- The Methodist Publishing House and the Christian Connexion Book Store chain have announced that they will be permanently shutting their doors.
- After 127 years in existence, the publishing arm and chain of book stores will cease to exist at the end of April.
- This is just one of many institutions that have suffered due to the lockdown and alleged mismanagement of Covid-19 relief finds by the NAC.
The Methodist Publishing House and the Christian Connexion Book Store chain have announced that they will be permanently shutting their doors come the end of April, 2021.
Announced by way of a press statement released by The Methodist Church of Southern Africa, the institution announced that after 127 years in existing, the literature arm of the church in South Africa would cease to exist after the end of April.
"The bookstores have taken pleasure in serving the Methodist Connexion over the years and the publishing aspects of the business will be continued by Christian Media Publishing (CMP) with whom a licensing agreement has been brokered," explains the statement.
"We pray for all the staff and families who will be affected by this closure. We urge all the people called Methodist to support the bookstores in the coming days as they seek to sell off as much of the remaining stock as possible."
The statement urged readers to look out for closing specials as advertised on the Facebook pages of the Methodist Church of South Africa and Christian Connexion
A number of artists have occupied the offices of the NAC for a month now, led by world-renowned Opera singer Sibongile Mngoma. On 1 March 2021, artists reached out to the NAC to ask more details on what went wrong with the Presidential Employment Stimulus Programme. Artists began asking for more information after the council suspended its CEO, Rosemary Mangope, and the CFO, Clifton Changfoot.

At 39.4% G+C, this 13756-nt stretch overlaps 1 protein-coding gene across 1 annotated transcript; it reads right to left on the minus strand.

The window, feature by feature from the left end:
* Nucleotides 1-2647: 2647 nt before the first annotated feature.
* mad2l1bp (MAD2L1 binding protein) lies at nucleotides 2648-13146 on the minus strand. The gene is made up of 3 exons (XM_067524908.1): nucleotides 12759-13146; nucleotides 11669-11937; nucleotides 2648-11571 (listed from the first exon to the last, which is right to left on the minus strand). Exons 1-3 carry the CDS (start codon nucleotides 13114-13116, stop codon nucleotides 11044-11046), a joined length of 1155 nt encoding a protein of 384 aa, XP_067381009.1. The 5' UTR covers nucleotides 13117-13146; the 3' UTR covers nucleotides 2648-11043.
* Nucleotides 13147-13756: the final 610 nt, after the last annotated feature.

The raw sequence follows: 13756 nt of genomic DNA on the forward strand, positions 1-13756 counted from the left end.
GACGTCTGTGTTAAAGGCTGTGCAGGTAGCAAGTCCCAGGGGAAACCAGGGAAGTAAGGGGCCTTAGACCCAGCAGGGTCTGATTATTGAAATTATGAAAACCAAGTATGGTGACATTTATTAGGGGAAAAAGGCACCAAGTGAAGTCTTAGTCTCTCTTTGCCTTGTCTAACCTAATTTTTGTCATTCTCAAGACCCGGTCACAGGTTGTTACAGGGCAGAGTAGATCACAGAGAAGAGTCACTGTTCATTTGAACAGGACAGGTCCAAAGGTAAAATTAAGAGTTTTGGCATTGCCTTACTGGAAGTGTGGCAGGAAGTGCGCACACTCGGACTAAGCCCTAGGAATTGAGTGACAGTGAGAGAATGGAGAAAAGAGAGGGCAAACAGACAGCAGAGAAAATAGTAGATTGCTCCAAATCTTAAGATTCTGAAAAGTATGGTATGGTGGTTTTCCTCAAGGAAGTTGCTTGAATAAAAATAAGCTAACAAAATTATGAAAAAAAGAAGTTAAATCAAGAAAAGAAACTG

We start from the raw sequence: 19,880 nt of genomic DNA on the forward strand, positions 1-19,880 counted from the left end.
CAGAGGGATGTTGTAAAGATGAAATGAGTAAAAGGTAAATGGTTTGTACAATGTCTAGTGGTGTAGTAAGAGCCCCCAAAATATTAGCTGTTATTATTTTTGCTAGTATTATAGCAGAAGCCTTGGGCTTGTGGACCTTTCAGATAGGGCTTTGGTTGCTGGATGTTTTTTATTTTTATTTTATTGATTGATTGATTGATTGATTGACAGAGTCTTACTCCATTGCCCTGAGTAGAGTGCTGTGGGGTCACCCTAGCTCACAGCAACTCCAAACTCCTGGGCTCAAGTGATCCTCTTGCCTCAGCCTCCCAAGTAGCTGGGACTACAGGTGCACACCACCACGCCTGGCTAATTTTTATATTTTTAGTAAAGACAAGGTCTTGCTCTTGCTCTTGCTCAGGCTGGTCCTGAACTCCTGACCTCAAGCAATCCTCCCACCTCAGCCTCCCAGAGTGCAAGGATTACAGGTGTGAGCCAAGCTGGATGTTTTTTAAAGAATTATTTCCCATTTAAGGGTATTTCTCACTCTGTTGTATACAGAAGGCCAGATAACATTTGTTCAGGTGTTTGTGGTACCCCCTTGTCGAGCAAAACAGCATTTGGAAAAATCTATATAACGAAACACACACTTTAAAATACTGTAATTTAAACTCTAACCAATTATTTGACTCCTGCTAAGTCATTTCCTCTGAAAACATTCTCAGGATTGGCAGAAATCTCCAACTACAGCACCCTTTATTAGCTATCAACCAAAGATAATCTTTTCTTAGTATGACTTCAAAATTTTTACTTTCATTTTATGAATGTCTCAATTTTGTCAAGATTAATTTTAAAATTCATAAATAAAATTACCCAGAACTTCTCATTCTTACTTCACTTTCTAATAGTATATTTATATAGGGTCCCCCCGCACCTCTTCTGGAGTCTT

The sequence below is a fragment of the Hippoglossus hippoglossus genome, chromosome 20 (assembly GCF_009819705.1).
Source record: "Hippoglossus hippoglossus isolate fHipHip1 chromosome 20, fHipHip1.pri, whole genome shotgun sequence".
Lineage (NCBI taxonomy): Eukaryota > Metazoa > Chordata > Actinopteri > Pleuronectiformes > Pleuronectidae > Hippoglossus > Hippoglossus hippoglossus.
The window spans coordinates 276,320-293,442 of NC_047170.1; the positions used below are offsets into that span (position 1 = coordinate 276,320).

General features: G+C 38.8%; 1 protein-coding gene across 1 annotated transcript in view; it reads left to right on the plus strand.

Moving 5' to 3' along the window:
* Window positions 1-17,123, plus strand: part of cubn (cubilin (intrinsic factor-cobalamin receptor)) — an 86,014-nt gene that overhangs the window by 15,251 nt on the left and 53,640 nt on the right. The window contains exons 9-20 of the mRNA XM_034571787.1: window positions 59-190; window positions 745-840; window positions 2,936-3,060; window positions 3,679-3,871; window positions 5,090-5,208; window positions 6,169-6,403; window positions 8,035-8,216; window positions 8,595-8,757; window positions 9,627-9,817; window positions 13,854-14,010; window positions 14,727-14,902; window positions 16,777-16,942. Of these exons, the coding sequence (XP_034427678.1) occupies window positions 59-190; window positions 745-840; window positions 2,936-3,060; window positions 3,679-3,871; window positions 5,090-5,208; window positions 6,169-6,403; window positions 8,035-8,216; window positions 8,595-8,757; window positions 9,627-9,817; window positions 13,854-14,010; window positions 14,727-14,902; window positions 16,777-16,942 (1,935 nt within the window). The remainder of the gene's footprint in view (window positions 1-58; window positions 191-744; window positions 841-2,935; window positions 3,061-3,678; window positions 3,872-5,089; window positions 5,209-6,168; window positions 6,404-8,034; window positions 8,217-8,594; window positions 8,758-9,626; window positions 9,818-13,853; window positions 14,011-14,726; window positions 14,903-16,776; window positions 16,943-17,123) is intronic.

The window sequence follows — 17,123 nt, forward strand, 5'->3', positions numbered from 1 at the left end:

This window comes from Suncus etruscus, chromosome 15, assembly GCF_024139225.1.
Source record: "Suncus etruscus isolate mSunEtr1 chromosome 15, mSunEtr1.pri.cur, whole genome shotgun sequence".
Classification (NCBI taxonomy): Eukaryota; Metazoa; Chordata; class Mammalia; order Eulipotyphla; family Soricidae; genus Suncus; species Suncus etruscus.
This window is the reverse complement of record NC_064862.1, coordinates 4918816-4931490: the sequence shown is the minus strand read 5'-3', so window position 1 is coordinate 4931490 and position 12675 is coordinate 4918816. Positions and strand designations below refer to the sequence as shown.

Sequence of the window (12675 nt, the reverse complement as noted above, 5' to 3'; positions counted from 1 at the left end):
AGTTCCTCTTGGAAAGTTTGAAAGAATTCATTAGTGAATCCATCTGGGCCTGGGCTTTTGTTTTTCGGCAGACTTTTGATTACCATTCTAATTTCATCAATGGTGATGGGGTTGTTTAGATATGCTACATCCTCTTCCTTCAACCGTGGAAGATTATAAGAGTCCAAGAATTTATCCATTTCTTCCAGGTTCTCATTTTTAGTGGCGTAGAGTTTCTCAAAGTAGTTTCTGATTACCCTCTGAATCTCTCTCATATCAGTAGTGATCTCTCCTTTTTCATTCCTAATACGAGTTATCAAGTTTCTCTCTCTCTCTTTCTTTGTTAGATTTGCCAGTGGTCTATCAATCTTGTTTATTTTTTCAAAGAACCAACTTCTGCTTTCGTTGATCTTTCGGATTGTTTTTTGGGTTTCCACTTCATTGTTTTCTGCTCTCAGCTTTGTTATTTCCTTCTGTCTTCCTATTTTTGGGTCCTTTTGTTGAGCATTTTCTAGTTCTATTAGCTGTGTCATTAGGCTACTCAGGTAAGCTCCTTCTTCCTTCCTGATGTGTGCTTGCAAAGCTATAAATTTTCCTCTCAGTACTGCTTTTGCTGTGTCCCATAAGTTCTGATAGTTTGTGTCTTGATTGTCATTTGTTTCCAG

Through this suspension, artists learned R300 million allocated to them by the Presidential Employment Stimulus Programme had allocated them. With the council being over budget, Mangope and Changfoot are being investigated regarding the management of the fun
A group of artists in Kimberly announced the commencement of the hunger strike. Led by Thabo Motlhabi, former Provincial Coordinator of CCIFSA (Cultural and Creative Industry Federation of SA Northern Cape), artists marched to the offices of Arts and Culture MEC to demand the release of the promised Covid-19 relief funds.
"The march is taking place because the Covid relief for loss of income that the department promised have not been released," explains Motlhabi. "They're claiming that they are still dealing with internal processes, but we are not getting clear answers as to why. Since October of last year, we went through the process of application, moderation and adjudication. We've been expecting people to get paid out but we are not getting any clear answers on that. Over and above that, this is the kind of treatment that we get from the Department of Arts and Culture in our province. They commit to things, and they never deliver."
In Bloemfontein, 40 or so artists staged a sit-in at the Performing Arts Centre of the Free State (Pacofs) on Monday last week.
In February, a petition calling for the removal of Nathi Mthethwa as minister of Arts and Culture was delivered to Cyril Ramaphosa. The president is yet to respond.
*This is a breaking story and is still under investigation.